Insane! Objector’s shed targeted by developer, City of Vaughan
Homeowner’s shed caught in the middle of a land dispute in Vaughan
Furio Liberatore has been ordered to tear it down because the city says it sits in an environmental zone. But how then was the development next door approved, he wonders.
By Noor Javed Toronto Star
For five years, Furio Liberatore’s shed was not a problem.
Then sometime over the summer, the shed, which holds an assortment of gardening tools and a lawnmower, became a problem.
Liberatore says he came home one day to find a letter from a city of Vaughan bylaw officer.
“Your shed is in contravention of the bylaw,” relayed Liberatore, who said the officer told him that the shed he put up in 2012 was sitting on land in his backyard that the city considered to be OS5 or part of an “open space environmental protection zone.”
He had two options: take the shed down or appeal the decision to the city.
So Liberatore did the latter, taking the matter to a Vaughan committee of adjustment hearing in the fall.
He came prepared: He had letters from neighbours who said “they did not object to the shed” in his backyard. He had a letter from the Toronto and Region Conservation Authority (TRCA) saying that it was “not requesting its removal” given the age of the structure. And he even had his purchase papers, which never marked his backyard as OS5.
The committee of adjustment, who are appointed by council, ordered the shed to come down.
Liberatore said when he got to the hearing, he was surprised to see the only person opposed to his shed was Matthew Di Vona, the lawyer who represents Dufferin Vistas, a company owned by Cam Milani. Dufferin Vistas is also the company behind a development project on the environmentally sensitive property next door. It’s a development Liberatore has publicly spoken out against.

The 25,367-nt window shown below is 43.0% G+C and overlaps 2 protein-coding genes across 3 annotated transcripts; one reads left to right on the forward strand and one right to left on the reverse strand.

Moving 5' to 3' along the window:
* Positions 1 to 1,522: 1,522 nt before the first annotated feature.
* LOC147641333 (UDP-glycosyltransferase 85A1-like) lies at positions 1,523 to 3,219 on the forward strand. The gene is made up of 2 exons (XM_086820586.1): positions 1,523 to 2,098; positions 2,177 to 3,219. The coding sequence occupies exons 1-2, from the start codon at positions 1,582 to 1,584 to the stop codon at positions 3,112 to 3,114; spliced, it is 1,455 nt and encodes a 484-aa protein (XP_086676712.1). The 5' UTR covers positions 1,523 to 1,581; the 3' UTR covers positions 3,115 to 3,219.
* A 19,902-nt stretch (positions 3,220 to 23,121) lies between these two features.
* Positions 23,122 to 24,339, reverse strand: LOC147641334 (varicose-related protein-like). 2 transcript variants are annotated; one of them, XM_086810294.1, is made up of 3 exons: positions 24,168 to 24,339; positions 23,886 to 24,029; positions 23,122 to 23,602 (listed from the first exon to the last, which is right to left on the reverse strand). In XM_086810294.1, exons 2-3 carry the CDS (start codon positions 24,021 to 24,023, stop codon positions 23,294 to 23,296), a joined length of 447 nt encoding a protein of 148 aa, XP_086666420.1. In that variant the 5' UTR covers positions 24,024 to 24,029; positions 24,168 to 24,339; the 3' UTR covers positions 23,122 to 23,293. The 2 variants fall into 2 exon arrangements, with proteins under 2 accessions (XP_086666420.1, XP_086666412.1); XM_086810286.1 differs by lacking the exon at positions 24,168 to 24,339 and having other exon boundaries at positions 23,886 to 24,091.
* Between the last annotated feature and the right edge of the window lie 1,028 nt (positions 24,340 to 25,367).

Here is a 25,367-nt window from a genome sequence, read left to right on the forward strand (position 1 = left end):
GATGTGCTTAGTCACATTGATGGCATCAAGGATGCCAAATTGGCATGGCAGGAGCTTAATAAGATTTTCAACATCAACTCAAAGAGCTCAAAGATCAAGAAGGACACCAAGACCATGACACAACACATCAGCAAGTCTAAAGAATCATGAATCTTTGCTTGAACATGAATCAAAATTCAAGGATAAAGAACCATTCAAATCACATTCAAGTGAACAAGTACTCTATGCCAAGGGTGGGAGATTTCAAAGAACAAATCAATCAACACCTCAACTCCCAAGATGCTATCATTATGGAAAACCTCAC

“It was pretty intimidating that the developer sent his lawyer there for a shed dispute,” said Liberatore.
Di Vona submitted a “letter of objection” to the shed at the hearing.
When asked recently about his company’s involvement in the shed dispute, Milani said: “The law applies to everyone equally.”
Milani’s development project has been under scrutiny by neighbours since 2016, when residents discovered that the environmentally sensitive land at 230 Grand Trunk Ave., which had been off-limits for decades, was suddenly approved for a 100 townhouse development by the city and the TRCA.
The development was again in the limelight this year, when an ethics probe into former deputy mayor Michael Di Biase found he used his position on the TRCA and at the city “to improperly influence” decisions that helped get approvals needed to pursue development on the property.
Now the city is reviewing how the deal came to be, retaining former justice Robert Armstrong to look at the matter and report to council early next year.
And an OMB hearing on the fate of the lands is set to start in January.
Environmental lawyer David Donnelly, who is representing Liberatore on the shed dispute, says any situation where a developer goes after a resident could be considered a SLAPP lawsuit.
Ontario passed the Public Participation Act, known at the anti-SLAPP legislation, in October 2015 with the goal of stopping “strategic lawsuits against public participation” — in other words, lawsuits used by individuals or companies to silence critics.
“I think you could define this is a SLAPP suit,” said Donnelly.
Donnelly said the city’s decision asking Liberatore to remove his shed is flawed.
“The Toronto Region Conservation Authority is the one who makes the call on whether this is having an impact on the environment,” he said. The TRCA said the period for removal of shed had elapsed and the agency felt that it was not causing an environmental impact, Donnelly said.
“For the city to support the development of phase 1 of the project. . . and then turn around and say we want to go to bat over this shed, seems like hypocrisy to me. The city should have taken the position consistent by the TRCA.”
Despite the thousands of dollars he has spent so far, Liberatore says he plans to challenge the city’s decision — and has filed to take his case to the OMB.
He says it’s not about the shed, but about challenging the city’s position.
“How can someone say to me you need to take down this shed because its affecting the environment, but it’s the same person applying to fill in a ravine to build townhomes?” he said. “You can’t play both sides.”